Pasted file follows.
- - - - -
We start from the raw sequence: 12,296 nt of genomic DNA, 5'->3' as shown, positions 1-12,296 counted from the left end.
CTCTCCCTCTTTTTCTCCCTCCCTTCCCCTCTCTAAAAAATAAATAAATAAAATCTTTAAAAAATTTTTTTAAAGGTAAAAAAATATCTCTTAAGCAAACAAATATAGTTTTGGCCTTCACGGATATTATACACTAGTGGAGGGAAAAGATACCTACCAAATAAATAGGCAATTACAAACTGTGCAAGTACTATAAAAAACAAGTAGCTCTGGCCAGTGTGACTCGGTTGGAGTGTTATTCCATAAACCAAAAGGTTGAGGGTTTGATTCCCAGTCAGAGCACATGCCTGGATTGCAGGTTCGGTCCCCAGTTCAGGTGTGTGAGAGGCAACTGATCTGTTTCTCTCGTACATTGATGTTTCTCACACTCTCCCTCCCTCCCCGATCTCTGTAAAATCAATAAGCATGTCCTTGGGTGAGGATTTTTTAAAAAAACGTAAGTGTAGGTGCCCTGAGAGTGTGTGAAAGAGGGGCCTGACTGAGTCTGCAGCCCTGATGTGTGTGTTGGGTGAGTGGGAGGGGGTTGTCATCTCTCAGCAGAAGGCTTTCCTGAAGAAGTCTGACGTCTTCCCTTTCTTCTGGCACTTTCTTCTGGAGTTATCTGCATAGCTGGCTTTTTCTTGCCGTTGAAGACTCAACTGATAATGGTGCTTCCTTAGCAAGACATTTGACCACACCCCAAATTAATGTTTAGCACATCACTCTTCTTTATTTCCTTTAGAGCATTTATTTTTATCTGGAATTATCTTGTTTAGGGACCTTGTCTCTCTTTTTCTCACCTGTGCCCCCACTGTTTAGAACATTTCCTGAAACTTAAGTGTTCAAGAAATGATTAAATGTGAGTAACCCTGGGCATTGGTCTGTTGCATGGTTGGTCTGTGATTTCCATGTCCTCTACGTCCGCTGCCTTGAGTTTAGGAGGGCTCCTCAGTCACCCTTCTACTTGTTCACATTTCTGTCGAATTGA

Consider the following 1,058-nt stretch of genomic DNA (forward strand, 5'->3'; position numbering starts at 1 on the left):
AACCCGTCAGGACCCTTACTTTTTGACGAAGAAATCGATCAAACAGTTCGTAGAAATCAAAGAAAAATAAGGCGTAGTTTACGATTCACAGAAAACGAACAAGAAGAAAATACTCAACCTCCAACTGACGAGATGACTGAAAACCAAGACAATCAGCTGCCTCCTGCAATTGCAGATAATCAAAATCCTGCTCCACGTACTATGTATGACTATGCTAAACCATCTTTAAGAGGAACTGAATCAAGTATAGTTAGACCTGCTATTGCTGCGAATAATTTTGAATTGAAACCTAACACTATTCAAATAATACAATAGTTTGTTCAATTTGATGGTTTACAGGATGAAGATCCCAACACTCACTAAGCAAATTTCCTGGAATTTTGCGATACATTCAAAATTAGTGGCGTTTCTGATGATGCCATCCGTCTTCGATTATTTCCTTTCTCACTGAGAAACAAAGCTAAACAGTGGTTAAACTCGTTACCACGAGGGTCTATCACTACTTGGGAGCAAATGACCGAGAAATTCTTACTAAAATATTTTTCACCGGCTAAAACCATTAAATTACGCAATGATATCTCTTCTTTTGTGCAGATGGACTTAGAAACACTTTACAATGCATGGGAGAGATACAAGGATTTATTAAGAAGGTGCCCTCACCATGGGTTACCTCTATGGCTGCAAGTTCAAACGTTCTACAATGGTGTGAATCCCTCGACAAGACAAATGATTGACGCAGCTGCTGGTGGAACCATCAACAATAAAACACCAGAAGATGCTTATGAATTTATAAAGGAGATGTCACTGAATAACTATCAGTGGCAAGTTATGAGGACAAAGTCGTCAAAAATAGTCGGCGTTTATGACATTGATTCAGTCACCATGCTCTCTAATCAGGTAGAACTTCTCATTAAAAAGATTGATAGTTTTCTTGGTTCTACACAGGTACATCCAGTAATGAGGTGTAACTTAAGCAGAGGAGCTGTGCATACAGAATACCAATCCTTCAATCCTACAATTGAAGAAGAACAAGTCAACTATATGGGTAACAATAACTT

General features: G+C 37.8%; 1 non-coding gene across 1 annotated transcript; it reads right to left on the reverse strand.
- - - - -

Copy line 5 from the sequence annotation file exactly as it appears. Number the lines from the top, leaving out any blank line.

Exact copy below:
General features: G+C 37.8%; 1 non-coding gene across 1 annotated transcript; it reads right to left on the reverse strand.